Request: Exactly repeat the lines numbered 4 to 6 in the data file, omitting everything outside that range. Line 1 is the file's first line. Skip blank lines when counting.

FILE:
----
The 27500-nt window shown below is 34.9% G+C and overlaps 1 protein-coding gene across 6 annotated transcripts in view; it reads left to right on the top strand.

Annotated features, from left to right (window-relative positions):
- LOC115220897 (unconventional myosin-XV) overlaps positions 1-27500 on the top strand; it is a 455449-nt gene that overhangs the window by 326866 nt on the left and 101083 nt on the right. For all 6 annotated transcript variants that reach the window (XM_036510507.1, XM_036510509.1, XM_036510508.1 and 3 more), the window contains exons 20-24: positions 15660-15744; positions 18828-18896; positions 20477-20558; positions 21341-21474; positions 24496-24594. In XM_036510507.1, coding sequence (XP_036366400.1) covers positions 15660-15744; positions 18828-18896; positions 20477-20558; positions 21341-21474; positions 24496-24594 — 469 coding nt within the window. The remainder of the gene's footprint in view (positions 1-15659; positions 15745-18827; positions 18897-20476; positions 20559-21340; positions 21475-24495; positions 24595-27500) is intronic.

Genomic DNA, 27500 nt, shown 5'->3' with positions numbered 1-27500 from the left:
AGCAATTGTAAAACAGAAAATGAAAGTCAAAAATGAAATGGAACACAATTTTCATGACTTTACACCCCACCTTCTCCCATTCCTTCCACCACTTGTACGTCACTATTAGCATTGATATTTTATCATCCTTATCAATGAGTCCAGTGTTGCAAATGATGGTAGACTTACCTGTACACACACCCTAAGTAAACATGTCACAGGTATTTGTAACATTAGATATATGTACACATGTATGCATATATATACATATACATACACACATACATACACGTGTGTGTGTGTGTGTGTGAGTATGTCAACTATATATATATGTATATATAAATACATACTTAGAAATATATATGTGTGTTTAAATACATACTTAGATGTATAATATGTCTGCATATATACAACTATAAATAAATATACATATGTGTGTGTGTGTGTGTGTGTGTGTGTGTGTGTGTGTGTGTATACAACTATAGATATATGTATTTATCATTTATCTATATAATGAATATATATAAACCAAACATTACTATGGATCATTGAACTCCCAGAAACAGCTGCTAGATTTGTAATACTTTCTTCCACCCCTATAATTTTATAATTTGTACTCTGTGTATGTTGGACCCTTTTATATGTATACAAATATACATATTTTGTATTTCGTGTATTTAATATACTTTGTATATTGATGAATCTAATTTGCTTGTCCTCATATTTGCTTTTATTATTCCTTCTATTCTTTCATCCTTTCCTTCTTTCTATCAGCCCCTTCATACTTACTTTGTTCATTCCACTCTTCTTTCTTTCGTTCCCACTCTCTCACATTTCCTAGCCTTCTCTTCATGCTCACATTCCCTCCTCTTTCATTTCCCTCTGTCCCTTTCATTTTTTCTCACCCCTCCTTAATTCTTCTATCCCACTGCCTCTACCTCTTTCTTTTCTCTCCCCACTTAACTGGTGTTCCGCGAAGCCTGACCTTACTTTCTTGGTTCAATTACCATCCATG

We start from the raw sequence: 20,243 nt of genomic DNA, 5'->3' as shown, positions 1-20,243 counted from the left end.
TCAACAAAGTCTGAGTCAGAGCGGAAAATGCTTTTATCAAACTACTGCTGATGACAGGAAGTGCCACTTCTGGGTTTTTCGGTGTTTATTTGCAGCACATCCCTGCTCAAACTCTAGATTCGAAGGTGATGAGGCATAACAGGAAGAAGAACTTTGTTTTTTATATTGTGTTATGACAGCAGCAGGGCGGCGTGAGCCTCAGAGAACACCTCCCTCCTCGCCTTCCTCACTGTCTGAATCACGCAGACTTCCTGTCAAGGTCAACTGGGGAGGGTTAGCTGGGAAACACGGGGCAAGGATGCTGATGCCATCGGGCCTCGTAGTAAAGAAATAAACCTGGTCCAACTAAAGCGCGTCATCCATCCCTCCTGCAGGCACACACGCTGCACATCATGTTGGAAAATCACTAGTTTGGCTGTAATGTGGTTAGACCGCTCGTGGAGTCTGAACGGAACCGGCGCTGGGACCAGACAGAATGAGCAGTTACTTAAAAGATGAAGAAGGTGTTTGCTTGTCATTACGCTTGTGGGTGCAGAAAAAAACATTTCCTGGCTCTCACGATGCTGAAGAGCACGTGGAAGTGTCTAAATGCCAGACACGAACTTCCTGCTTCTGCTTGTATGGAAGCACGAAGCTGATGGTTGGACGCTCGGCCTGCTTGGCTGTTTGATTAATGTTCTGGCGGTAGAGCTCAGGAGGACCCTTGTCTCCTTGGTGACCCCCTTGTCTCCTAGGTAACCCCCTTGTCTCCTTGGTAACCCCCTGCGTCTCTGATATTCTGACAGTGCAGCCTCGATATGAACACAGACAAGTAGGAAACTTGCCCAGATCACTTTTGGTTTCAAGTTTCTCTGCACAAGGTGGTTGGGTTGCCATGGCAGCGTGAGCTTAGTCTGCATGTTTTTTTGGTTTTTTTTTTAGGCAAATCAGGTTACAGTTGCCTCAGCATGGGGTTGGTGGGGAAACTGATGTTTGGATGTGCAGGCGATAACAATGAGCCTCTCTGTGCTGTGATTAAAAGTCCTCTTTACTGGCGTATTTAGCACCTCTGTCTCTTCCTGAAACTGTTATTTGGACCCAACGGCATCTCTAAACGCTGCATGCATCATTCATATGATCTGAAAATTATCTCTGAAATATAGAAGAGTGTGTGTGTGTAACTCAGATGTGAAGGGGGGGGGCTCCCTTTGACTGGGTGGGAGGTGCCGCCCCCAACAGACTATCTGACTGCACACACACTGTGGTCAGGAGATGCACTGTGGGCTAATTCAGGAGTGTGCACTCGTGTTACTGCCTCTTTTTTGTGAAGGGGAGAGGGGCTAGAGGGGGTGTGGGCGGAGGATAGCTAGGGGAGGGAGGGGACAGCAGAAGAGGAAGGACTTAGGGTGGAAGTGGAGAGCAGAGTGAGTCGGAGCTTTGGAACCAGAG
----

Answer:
Genomic DNA, 27500 nt, shown 5'->3' with positions numbered 1-27500 from the left:
AGCAATTGTAAAACAGAAAATGAAAGTCAAAAATGAAATGGAACACAATTTTCATGACTTTACACCCCACCTTCTCCCATTCCTTCCACCACTTGTACGTCACTATTAGCATTGATATTTTATCATCCTTATCAATGAGTCCAGTGTTGCAAATGATGGTAGACTTACCTGTACACACACCCTAAGTAAACATGTCACAGGTATTTGTAACATTAGATATATGTACACATGTATGCATATATATACATATACATACACACATACATACACGTGTGTGTGTGTGTGTGTGAGTATGTCAACTATATATATATGTATATATAAATACATACTTAGAAATATATATGTGTGTTTAAATACATACTTAGATGTATAATATGTCTGCATATATACAACTATAAATAAATATACATATGTGTGTGTGTGTGTGTGTGTGTGTGTGTGTGTGTGTGTGTATACAACTATAGATATATGTATTTATCATTTATCTATATAATGAATATATATAAACCAAACATTACTATGGATCATTGAACTCCCAGAAACAGCTGCTAGATTTGTAATACTTTCTTCCACCCCTATAATTTTATAATTTGTACTCTGTGTATGTTGGACCCTTTTATATGTATACAAATATACATATTTTGTATTTCGTGTATTTAATATACTTTGTATATTGATGAATCTAATTTGCTTGTCCTCATATTTGCTTTTATTATTCCTTCTATTCTTTCATCCTTTCCTTCTTTCTATCAGCCCCTTCATACTTACTTTGTTCATTCCACTCTTCTTTCTTTCGTTCCCACTCTCTCACATTTCCTAGCCTTCTCTTCATGCTCACATTCCCTCCTCTTTCATTTCCCTCTGTCCCTTTCATTTTTTCTCACCCCTCCTTAATTCTTCTATCCCACTGCCTCTACCTCTTTCTTTTCTCTCCCCACTTAACTGGTGTTCCGCGAAGCCTGACCTTACTTTCTTGGTTCAATTACCATCCATG

We start from the raw sequence: 20,243 nt of genomic DNA, 5'->3' as shown, positions 1-20,243 counted from the left end.